Definition of intonate in English:

intonate

verb

  • Say or recite with little rise and fall of the pitch of the voice.

    • ‘Because of this we weren't unduly concerned, but we did begin to notice that he intonates in the wrong places and some people have trouble understanding him.’
    • ‘Lyrical banalities such as ‘falling apart at the seams,’ ‘it's amazing,’ and ‘life's so hard’ clutter Smith's timeless themes, yet she is able to intonate even the most prosaic lines with a melodic hook that has me singing along.’
    • ‘‘You don't wonder in the least bit,’ he said, intonating words in the phrase to make it more alluring and memorable, ‘if they're discussing Father?’’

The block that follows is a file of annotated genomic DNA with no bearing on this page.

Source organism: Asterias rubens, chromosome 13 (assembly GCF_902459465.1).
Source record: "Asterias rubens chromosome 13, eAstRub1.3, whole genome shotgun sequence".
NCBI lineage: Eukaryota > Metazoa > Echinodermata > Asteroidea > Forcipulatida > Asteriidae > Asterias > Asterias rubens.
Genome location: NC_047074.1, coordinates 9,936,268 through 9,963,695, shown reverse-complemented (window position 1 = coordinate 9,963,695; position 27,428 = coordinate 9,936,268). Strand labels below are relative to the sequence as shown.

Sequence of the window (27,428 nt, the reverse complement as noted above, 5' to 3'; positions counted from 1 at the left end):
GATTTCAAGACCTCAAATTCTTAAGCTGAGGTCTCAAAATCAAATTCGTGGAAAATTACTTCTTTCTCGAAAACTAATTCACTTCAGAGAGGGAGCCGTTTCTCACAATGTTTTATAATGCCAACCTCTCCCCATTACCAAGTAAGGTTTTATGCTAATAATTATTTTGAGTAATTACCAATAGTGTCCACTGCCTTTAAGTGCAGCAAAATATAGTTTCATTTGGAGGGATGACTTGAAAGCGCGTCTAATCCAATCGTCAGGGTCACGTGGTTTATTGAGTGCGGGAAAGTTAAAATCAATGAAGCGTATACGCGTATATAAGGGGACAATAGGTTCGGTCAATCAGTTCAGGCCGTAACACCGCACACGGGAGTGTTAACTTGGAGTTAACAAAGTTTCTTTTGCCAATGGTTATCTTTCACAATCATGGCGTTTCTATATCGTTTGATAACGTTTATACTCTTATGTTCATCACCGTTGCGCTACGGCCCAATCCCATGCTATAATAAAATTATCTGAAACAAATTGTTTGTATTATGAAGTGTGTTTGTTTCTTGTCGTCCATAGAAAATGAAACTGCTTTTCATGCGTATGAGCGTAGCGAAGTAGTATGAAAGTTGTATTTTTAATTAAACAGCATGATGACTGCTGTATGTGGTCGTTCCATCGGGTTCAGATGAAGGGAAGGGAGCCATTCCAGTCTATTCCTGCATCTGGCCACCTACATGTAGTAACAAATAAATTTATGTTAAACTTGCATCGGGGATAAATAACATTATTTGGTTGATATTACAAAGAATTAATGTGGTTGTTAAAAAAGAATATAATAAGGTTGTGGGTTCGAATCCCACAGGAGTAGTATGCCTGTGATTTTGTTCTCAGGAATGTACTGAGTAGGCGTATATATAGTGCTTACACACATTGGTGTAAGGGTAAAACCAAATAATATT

• ‘She gently intonates the high notes in order to allow the full bass to emanate crisply and without effort.’
    • ‘When the phone rings, or when someone walks in that he knows, he intonates differently.’
    • ‘The man has a way with words and language and though he so typically plays a type - the rich but emotionally challenged Brit - the way he twists and intonates words is a source of intoxication.’

Origin

Late 18th century from medieval Latin intonat- ‘intoned’, from the verb intonare (see intone).

Pronunciation

intonate

/ˈɪntəneɪt/